Experience the Canal as Its Builders Intended

The Shubenacadie Canal and Waterway has long been a great outing for recreational canoe and kayak trippers. It seems as if it was designed specifically for those who enjoy the idea of completing a wilderness route from start to finish. In more recent years, paddle boarding has also become a popular recreational experience on the stiller waters of Lake Banook and Shubie Park. At least one person has even completed the full route while swimming!

Canoe, kayak, and paddle board rentals are available at Shubie Park. Visit our Canoe / Kayak Rentals page for more details.

For ideas on where to stay while paddling the canal, visit our Camping page.

THE ROUTE

Lake Banook serves as the logical beginning for a paddling excursion, with its calm waters and various public boat launch areas. The lake is only 1.5 km long and has lots of activity with competitive canoe/kayak races, as well as rowing. A number of rowing and aquatic clubs operate on the lake.

From Lake Banook, you can paddle directly into Lake Micmac. This lake is home to water skiers and jet-boats, which means more care must be taken to ensure safe paddling. The many coves, abundant wildlife, and the existence of the remnant canal structures make up for the extra care required.

From Lake Micmac, you will need to portage around Lock 2 to enter Shubie Park. Docks are conveniently located on each side. Within the park, you will need to portage again around Lock 3; once again, docks are located on each side, including an accessible dock on the upper side of the lock.

From Lock 3, you can continue through the Deep Cut up to Lake Charles. Lake Charles is also home to water skiers, but the lake is fairly long (4 km) and large enough to share with all user groups. There is an increasing number of recreational canoeists and kayakers on this lake.

At the end of Lake Charles, there is another portage at the former location of the Portobello Marine Railway. This is a long portage at 1.5 km, which can be difficult to make with large boats.

Lake William, Lake Thomas and Lake Fletcher are all surrounded by rural and woodland areas, making the trip a diverse experience. Landowners on the lakes may also be found enjoying the paddling opportunities. The local paddling club, Cheema, also uses Lake Thomas daily, as children enjoy the calm waters for training.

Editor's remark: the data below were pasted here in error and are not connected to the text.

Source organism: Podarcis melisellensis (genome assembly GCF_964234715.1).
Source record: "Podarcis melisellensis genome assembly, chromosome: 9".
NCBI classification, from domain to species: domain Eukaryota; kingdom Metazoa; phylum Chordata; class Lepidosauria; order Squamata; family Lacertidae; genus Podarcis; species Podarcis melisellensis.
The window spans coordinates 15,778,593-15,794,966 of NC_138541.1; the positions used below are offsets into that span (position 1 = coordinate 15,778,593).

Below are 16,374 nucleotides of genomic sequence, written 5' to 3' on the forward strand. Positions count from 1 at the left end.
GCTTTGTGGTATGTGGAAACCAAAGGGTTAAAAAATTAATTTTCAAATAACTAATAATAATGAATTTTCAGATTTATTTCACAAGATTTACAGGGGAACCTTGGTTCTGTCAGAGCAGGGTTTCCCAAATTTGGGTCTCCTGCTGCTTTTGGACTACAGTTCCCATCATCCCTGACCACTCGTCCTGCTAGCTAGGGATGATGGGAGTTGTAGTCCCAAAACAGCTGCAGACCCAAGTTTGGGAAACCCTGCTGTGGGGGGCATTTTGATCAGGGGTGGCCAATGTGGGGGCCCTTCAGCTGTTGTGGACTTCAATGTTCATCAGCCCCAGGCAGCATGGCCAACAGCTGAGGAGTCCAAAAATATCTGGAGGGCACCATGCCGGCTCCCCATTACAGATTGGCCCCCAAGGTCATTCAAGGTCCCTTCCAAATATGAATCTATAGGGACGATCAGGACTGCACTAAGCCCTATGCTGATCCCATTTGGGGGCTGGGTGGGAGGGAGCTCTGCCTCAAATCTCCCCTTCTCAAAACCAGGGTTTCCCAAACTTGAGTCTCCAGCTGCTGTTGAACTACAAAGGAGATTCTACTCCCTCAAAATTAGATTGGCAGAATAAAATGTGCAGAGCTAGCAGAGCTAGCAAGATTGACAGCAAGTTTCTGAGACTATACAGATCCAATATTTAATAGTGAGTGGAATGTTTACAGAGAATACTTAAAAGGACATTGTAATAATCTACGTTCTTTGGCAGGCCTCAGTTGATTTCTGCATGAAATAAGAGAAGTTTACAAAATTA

Once at the northern end of Lake Fletcher, a few short portages are required to access Grand Lake. This lake is very large and often too windy for paddling. If you stick the morning, when winds are calmer, you can reach the campground at Laurie Provincial Park.

From Laurie Provincial Park, you can paddle another 6.5 km north to the head of the Shubenacadie River, completing the lake section of the canal. It is in Sandy Cove, just past Oakfield Provincial Park, that the route opens into a pleasant 40 km of paddling down the meandering Shubenacadie River.

Once at the village of Shubenacadie, the tidal portion of the route begins. When the tidal bore comes into the river, it generates waves large enough to support whitewater rafting. Recreational canoeing becomes considerably more difficult during these times. You should take care to plan your journey through this part of the river during times of the day when the tidal bore is not at its height.

Canoe to the Sea

Canoe to the Sea is an annual event featuring paddlers of all skill levels. Visit our Canoe to the Sea page for more details.

Canoe to the Sea 2017

Canoe to the Sea 2017

Video of the 2016 Canoe to the Sea race, partly taken by a aerial drone.